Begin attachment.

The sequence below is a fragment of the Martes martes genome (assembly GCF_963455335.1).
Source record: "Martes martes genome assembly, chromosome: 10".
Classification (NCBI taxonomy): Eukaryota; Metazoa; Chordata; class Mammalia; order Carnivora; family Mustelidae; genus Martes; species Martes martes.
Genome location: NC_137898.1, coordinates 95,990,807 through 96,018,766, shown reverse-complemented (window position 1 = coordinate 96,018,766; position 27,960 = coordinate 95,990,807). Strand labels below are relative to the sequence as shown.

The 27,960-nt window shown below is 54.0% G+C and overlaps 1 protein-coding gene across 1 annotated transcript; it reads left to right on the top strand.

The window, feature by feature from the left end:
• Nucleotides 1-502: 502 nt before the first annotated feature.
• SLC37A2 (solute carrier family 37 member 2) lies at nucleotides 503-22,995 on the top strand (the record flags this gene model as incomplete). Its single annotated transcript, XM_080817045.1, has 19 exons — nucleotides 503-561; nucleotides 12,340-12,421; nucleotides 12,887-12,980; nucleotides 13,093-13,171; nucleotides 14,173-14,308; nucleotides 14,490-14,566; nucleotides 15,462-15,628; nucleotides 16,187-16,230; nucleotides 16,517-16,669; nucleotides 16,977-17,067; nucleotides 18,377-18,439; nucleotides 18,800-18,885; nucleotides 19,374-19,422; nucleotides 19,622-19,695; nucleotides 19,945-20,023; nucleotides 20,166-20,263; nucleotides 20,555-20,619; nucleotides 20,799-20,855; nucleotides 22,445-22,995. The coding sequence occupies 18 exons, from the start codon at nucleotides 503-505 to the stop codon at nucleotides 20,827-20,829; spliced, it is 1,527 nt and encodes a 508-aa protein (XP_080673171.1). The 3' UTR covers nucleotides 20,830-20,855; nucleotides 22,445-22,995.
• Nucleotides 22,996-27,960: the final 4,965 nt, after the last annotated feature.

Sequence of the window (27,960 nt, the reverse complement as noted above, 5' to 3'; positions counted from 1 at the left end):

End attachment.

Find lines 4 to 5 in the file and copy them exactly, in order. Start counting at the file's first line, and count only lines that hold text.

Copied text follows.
Genome location: NC_137898.1, coordinates 95,990,807 through 96,018,766, shown reverse-complemented (window position 1 = coordinate 96,018,766; position 27,960 = coordinate 95,990,807). Strand labels below are relative to the sequence as shown.

The 27,960-nt window shown below is 54.0% G+C and overlaps 1 protein-coding gene across 1 annotated transcript; it reads left to right on the top strand.